THE PRO-JUNTA Phalang Pracharat Party was yesterday cleared of wrongdoing over its high-profile fund-raising banquet last December after the Election Commission (EC) found no illegal donations to justify disbanding the party.
Of the 40 legal entities and 84 individuals who had donated to the party, none of them was a foreign entity, said EC secretary-general Jarungvith Phumma. While the law prohibits a number of persons from donating money to a party, only taking money from foreigners can lead to party dissolution, he said.
Ruangkrai Leekitwattana of the now-disbanded Thai Raksa Chart, who had filed the complaint against Phalang Pracharat, said he would continue to scrutinise the pro-junta party as he found many irregularities in its accounting. The party’s fund-raising became controversial after state agencies were suspected to have donated money.
Ruangkrai yesterday also submitted a letter to the EC asking the polling agency to speed up its investigation into whether Prime Minister Prayut Chan-o-cha was qualified to be Phalang Pracharat’s PM candidate. The law prohibits a state official from being proposed as a PM candidate.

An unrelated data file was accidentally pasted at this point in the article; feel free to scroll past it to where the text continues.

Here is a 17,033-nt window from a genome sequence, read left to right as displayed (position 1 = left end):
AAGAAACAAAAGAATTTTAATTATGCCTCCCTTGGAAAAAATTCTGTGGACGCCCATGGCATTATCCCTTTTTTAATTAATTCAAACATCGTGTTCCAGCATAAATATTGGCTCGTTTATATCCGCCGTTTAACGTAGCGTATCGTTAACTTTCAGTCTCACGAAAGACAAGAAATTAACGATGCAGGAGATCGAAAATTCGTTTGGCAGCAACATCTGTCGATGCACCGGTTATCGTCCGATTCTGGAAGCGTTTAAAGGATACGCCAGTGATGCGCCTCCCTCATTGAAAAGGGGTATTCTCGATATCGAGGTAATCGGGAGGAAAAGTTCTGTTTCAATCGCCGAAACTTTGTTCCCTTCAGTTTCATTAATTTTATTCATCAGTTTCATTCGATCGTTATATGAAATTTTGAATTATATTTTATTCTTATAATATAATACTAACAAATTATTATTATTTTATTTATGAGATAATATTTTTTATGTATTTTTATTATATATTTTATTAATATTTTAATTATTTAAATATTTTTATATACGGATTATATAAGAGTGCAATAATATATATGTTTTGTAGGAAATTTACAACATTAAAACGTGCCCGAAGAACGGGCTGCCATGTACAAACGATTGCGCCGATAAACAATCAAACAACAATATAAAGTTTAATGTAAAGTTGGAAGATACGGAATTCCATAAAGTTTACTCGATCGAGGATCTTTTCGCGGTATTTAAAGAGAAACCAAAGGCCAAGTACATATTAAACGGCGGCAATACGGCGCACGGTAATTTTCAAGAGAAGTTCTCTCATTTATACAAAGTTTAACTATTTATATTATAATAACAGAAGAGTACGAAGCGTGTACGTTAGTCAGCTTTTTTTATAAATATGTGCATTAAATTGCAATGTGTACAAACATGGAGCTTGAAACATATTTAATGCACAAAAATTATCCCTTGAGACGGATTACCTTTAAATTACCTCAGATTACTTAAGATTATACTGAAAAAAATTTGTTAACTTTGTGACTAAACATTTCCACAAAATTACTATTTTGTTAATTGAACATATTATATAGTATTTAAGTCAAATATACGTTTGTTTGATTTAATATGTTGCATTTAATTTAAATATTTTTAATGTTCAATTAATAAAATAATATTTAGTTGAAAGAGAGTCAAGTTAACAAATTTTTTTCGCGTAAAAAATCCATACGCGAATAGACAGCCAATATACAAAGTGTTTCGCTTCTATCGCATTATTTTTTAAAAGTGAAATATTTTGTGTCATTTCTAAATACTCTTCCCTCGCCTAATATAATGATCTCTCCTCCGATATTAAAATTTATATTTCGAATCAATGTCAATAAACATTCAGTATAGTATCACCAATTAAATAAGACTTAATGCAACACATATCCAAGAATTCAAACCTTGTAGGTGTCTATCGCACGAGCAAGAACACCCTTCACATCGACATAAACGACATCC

Critics have accused Prayut of using all means, including breaking the laws, to cling to power. The general, who staged a coup in 2014 to seize power, yesterday appeared unfazed by the accusation. In his weekly press briefing yesterday, he casually told reporters that it was a common practice for every government.
“That’s what politicians do all the time,” he said in response to criticism of him refusing to give up power. “All political parties and politicians want to form the government or become the prime minister. That’s clinging on to power, too.”
With elections finally taking clear shape, Prayut said the power was with the people to decide.
All the candidates nominated are already well known to the voters, he said. “They can choose whoever they like. They’ve seen everything. They know everyone of these.”
However, the general also expressed his determination to continue in government, citing all his work over the past five years.
He thanked his supporters and the polls that suggested he was being perceived well as PM. He said he was waiting to see if the survey results matched the reality after the election.